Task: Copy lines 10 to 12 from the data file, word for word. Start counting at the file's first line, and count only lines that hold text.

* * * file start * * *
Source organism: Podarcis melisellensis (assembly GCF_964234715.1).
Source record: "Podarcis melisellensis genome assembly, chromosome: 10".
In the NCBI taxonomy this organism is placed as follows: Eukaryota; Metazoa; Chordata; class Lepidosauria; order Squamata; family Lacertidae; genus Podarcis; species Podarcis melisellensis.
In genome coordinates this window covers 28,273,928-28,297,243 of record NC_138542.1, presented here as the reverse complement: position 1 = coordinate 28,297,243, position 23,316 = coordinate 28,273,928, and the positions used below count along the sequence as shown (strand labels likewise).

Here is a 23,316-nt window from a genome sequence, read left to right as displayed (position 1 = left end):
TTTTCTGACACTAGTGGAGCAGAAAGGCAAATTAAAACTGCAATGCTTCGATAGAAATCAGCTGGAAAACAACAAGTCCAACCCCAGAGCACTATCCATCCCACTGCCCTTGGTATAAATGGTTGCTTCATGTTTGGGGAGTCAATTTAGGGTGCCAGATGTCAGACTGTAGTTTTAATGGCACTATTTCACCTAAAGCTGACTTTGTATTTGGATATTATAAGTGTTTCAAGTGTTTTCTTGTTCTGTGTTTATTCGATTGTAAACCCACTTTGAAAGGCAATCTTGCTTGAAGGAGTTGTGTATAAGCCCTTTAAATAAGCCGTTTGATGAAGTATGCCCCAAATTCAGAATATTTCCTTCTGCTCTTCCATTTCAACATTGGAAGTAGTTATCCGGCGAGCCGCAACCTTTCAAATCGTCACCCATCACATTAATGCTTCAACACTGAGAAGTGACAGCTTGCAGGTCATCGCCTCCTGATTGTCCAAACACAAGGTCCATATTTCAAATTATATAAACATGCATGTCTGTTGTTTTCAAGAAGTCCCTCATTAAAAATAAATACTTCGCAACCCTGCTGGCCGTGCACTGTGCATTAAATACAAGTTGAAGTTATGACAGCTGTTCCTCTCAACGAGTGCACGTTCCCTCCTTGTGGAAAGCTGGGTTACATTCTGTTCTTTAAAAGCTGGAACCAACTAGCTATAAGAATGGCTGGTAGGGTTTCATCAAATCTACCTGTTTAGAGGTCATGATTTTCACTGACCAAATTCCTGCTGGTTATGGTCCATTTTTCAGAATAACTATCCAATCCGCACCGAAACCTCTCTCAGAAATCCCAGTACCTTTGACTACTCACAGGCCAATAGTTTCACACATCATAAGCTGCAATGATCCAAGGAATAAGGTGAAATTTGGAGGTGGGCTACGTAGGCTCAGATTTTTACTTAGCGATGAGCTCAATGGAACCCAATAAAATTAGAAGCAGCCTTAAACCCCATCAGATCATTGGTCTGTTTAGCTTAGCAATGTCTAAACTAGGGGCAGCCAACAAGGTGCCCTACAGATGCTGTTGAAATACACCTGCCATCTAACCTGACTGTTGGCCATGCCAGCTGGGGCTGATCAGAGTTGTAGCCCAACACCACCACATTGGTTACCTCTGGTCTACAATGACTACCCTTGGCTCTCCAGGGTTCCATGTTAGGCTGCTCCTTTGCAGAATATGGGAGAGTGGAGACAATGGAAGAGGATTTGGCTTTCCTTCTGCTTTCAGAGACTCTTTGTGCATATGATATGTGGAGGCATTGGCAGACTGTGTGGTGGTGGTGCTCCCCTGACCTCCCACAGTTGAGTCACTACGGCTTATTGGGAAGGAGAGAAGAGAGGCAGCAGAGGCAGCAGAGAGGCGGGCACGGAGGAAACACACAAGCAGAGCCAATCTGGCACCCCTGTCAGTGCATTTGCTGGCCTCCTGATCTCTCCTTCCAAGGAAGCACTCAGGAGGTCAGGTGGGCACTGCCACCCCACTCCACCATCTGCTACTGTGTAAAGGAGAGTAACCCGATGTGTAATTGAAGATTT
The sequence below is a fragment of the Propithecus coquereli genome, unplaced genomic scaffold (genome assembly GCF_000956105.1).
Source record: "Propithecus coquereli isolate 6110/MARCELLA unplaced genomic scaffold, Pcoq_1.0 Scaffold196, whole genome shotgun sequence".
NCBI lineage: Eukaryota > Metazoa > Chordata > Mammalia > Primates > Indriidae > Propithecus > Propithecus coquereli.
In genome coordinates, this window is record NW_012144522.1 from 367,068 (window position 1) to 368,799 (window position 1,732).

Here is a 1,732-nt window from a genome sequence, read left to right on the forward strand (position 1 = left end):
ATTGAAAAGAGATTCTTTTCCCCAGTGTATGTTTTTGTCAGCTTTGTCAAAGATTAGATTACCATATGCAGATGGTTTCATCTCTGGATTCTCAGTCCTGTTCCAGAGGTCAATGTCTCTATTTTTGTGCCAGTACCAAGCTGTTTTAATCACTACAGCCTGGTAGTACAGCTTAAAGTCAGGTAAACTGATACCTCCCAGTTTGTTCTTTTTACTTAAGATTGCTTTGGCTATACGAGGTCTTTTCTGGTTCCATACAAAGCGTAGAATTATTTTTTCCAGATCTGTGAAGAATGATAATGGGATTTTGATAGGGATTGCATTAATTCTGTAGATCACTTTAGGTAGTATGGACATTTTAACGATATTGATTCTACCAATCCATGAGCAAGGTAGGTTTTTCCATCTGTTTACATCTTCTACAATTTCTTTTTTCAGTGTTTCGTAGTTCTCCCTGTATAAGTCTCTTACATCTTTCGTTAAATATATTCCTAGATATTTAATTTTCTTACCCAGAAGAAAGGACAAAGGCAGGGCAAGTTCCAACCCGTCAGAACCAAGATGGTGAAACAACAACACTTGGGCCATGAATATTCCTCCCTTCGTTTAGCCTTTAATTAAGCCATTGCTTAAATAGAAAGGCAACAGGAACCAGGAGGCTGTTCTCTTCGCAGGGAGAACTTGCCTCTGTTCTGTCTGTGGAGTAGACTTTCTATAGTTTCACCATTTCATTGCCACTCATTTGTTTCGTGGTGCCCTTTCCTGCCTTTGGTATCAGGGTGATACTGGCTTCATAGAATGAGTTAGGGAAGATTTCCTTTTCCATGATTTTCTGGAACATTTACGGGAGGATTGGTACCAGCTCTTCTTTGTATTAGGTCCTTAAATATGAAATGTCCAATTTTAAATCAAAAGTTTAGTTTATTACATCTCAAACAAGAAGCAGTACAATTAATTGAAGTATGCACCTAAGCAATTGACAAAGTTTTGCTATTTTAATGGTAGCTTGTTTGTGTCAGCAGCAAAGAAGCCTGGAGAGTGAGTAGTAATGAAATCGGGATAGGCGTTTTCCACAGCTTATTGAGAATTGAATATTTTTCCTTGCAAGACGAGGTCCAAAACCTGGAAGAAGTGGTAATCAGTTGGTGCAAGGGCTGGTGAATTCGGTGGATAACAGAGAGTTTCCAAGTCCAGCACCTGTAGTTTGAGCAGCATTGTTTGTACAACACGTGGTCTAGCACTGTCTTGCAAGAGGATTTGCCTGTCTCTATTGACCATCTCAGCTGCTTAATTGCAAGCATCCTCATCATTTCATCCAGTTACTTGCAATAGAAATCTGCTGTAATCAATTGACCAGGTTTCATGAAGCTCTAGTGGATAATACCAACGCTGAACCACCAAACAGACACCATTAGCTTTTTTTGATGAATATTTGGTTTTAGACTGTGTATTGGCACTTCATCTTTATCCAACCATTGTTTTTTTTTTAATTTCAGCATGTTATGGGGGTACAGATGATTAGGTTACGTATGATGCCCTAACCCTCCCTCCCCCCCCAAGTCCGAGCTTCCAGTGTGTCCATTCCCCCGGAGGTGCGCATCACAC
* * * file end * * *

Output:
In genome coordinates, this window is record NW_012144522.1 from 367,068 (window position 1) to 368,799 (window position 1,732).

Here is a 1,732-nt window from a genome sequence, read left to right on the forward strand (position 1 = left end):
ATTGAAAAGAGATTCTTTTCCCCAGTGTATGTTTTTGTCAGCTTTGTCAAAGATTAGATTACCATATGCAGATGGTTTCATCTCTGGATTCTCAGTCCTGTTCCAGAGGTCAATGTCTCTATTTTTGTGCCAGTACCAAGCTGTTTTAATCACTACAGCCTGGTAGTACAGCTTAAAGTCAGGTAAACTGATACCTCCCAGTTTGTTCTTTTTACTTAAGATTGCTTTGGCTATACGAGGTCTTTTCTGGTTCCATACAAAGCGTAGAATTATTTTTTCCAGATCTGTGAAGAATGATAATGGGATTTTGATAGGGATTGCATTAATTCTGTAGATCACTTTAGGTAGTATGGACATTTTAACGATATTGATTCTACCAATCCATGAGCAAGGTAGGTTTTTCCATCTGTTTACATCTTCTACAATTTCTTTTTTCAGTGTTTCGTAGTTCTCCCTGTATAAGTCTCTTACATCTTTCGTTAAATATATTCCTAGATATTTAATTTTCTTACCCAGAAGAAAGGACAAAGGCAGGGCAAGTTCCAACCCGTCAGAACCAAGATGGTGAAACAACAACACTTGGGCCATGAATATTCCTCCCTTCGTTTAGCCTTTAATTAAGCCATTGCTTAAATAGAAAGGCAACAGGAACCAGGAGGCTGTTCTCTTCGCAGGGAGAACTTGCCTCTGTTCTGTCTGTGGAGTAGACTTTCTATAGTTTCACCATTTCATTGCCACTCATTTGTTTCGTGGTGCCCTTTCCTGCCTTTGGTATCAGGGTGATACTGGCTTCATAGAATGAGTTAGGGAAGATTTCCTTTTCCATGATTTTCTGGAACATTTACGGGAGGATTGGTACCAGCTCTTCTTTGTATTAGGTCCTTAAATATGAAATGTCCAATTTTAAATCAAAAGTTTAGTTTATTACATCTCAAACAAGAAGCAGTACAATTAATTGAAGTATGCACCTAAGCAATTGACAAAGTTTTGCTATTTTAATGGTAGCTTGTTTGTGTCAGCAGCAAAGAAGCCTGGAGAGTGAGTAGTAATGAAATCGGGATAGGCGTTTTCCACAGCTTATTGAGAATTGAATATTTTTCCTTGCAAGACGAGGTCCAAAACCTGGAAGAAGTGGTAATCAGTTGGTGCAAGGGCTGGTGAATTCGGTGGATAACAGAGAGTTTCCAAGTCCAGCACCTGTAGTTTGAGCAGCATTGTTTGTACAACACGTGGTCTAGCACTGTCTTGCAAGAGGATTTGCCTGTCTCTATTGACCATCTCAGCTGCTTAATTGCAAGCATCCTCATCATTTCATCCAGTTACTTGCAATAGAAATCTGCTGTAATCAATTGACCAGGTTTCATGAAGCTCTAGTGGATAATACCAACGCTGAACCACCAAACAGACACCATTAGCTTTTTTTGATGAATATTTGGTTTTAGACTGTGTATTGGCACTTCATCTTTATCCAACCATTGTTTTTTTTTTAATTTCAGCATGTTATGGGGGTACAGATGATTAGGTTACGTATGATGCCCTAACCCTCCCTCCCCCCCCAAGTCCGAGCTTCCAGTGTGTCCATTCCCCCGGAGGTGCGCATCACAC